- clear definition of interfaces, roles, and responsibilities
- participation from both efforts at a level appropriate to the density of the touch points (e.g., joint process action team membership, subject matter expert guidance, and/or process reviewer)
- By identifying the touch points between the groups, and promoting best practices using the CMMI and ITIL in their respective areas, the organization can leverage expertise and experience from within and from without .
- The most significant touch point should be documented in the area of Configuration and Change Management. There is no contradiction between the two models (CMMI and ITIL), so the teams should develop a unified process (‘the what’), with targeted procedures (‘the how’).
- In CMMI, the Process Areas are ordered along a Maturity Model with maturity levels. The ITIL processes are ordered in sets.

10 May, 2007

Enterprise Architecture and change management

An Enterprise Architecture should be fully revised on an annual basis to incorporate new or changed standards, evaluate new technologies and realign with changing business priorities. Architecture will never be "complete" in the sense that it should be constantly reviewed and revised, and related efforts realigned. As the business grows and evolves, so should the architecture governing its systems and processes. Just like the business itself, the architecture must remain dynamic and able to change with the demands of the business environment.

An Enterprise Architecture core team (EACT) or one if its domain teams may propose amendments in mid-cycle. Such amendments must be approved by an EA Governance Board, which will issue an EA amendment bulletin. All amendments must be incorporated into the EA through the next revision cycle.

The EACT is responsible for creating EA and revising it each year as recommended in TOGAF. Industry analysts and subject matter experts should be involved as needed in the process.

The EA is updated at least on an annual basis to:

1 Incorporate amendments that were previously approved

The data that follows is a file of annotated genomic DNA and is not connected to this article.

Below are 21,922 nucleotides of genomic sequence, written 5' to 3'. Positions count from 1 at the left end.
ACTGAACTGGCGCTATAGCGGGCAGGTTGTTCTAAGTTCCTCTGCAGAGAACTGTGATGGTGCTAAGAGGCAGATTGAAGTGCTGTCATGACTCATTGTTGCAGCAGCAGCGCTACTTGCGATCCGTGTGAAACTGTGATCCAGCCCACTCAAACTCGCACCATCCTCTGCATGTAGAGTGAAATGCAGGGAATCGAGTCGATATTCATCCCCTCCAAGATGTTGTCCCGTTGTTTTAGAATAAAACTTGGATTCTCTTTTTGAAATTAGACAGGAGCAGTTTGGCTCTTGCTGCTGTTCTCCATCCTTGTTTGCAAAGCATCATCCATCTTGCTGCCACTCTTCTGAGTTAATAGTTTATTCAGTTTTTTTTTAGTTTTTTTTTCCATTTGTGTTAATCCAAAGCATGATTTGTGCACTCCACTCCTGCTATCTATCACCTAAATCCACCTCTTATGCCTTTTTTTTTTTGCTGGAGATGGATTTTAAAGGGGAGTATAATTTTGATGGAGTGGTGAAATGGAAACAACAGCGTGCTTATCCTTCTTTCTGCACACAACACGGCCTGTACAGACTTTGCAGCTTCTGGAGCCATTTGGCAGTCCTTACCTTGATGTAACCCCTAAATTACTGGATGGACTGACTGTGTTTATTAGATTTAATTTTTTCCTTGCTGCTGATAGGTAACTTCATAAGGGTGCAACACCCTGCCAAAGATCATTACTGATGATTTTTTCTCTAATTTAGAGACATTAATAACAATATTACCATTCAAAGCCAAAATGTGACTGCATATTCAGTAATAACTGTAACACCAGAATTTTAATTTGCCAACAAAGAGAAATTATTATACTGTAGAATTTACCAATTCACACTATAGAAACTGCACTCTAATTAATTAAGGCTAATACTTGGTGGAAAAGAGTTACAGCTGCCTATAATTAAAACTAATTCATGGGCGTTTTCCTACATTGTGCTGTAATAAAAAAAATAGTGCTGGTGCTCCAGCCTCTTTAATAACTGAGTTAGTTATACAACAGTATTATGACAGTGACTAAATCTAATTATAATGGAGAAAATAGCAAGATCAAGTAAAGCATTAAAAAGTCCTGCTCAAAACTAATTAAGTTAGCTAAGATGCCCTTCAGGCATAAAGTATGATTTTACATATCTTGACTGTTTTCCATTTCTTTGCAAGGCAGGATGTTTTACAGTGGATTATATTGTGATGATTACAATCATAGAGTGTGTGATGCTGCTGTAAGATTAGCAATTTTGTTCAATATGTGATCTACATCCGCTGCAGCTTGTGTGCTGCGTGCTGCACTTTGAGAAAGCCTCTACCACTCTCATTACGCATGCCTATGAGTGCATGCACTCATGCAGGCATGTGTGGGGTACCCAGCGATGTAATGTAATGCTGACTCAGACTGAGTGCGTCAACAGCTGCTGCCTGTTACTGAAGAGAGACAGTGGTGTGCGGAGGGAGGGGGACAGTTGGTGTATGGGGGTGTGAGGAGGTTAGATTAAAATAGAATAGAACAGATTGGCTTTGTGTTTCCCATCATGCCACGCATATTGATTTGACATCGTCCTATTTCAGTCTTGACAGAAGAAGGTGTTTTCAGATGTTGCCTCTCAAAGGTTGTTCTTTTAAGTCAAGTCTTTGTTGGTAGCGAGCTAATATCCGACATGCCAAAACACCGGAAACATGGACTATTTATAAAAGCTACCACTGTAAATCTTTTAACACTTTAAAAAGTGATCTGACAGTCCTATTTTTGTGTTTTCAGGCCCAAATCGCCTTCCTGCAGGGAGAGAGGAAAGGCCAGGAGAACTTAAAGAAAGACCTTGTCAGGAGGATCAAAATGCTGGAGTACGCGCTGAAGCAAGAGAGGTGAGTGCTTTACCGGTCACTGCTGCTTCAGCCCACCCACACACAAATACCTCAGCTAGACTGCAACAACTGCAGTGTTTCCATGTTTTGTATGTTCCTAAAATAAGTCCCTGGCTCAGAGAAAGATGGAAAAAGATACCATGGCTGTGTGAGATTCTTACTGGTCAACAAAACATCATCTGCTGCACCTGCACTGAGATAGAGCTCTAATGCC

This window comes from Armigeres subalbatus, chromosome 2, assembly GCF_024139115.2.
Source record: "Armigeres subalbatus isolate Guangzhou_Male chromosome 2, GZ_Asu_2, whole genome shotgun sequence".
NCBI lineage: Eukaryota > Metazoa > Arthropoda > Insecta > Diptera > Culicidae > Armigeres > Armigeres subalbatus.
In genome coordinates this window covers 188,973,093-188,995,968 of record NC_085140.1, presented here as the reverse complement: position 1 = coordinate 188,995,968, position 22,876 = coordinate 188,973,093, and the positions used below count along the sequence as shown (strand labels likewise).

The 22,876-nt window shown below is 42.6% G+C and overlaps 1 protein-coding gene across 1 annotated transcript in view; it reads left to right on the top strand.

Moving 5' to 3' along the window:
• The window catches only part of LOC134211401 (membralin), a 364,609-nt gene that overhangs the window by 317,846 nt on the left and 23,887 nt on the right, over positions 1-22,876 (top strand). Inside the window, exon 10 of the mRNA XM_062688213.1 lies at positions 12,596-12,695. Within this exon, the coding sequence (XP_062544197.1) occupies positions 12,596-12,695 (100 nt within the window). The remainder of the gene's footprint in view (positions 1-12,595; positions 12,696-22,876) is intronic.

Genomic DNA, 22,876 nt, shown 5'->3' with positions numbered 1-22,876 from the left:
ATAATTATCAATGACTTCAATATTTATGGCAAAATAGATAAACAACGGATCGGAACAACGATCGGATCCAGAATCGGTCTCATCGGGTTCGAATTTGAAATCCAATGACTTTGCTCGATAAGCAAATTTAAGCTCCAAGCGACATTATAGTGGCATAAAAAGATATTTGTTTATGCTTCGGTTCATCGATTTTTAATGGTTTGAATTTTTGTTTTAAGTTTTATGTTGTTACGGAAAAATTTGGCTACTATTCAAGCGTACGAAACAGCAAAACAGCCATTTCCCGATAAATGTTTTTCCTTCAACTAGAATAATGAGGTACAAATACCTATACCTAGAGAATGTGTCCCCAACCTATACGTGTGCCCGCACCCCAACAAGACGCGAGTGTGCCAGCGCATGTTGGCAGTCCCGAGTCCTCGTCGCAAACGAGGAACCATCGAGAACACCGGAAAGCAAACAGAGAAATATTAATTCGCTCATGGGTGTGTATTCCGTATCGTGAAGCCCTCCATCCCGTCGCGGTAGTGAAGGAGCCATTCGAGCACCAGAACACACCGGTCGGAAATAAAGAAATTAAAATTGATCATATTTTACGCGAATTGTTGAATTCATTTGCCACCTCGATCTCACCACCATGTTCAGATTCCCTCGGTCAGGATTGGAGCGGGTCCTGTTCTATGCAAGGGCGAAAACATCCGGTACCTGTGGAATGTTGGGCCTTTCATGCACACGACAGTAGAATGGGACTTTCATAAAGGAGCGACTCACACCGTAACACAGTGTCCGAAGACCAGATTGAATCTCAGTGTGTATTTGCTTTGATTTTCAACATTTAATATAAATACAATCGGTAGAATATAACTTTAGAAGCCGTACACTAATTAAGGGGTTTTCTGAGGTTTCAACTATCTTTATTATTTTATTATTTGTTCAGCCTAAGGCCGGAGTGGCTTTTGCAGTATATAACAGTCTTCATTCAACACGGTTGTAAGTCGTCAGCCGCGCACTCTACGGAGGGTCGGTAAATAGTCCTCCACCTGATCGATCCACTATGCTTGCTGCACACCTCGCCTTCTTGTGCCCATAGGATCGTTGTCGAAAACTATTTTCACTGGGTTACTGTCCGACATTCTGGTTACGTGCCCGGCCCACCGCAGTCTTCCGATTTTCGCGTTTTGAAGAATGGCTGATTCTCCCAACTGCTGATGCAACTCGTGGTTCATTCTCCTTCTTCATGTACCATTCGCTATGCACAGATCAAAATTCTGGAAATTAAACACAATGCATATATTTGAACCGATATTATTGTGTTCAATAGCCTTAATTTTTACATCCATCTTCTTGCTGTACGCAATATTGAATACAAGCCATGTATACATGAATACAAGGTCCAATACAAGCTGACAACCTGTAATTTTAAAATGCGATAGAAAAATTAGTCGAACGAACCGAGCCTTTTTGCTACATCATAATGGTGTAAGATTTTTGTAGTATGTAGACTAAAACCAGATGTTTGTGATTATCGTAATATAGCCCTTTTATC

2 Incorporate new technical standards, patterns and services, information, solutions, and business processes
3 Evolve the future-state road maps to reflect changes in business strategy

The structured architecture creation/revision process should be defined by the EACT and approved by the EA Governance Board.

An Architecture review and approval process should be designed.

The FEAF defines the external component of the Framework representing an external stimulus, which causes the enterprise architecture to change. The architecture drivers consist of two
sub-components: business and design drivers, but this does not specify precisely the process.

Phase H of TOGAF ADM is referring to a change management process which could be related to the ITIL Change Management process or PRINCE 2. Obviously this would make perfectly sense to “re-use” the ITSM Change Management process for architecture changes.

One of the activities in Change Management is the Change Advisory Board (CAB) Meetings (to be noted that this committee should have also a member from the Enterprise Architecture team). There should be some synergies with the EA Governance Board as well. The approval from the architects should be a pre-requisite before submitting an RFC to the CAB when needed.

However the EA Change Management process could slightly differ as stakeholders could be different. The EAGB, the IT executive management team and the EACT being the main actors in the EA Change management process.

To be noted that shortly a white paper will be published by the Open Group on the integration between TOGAF and ITIL.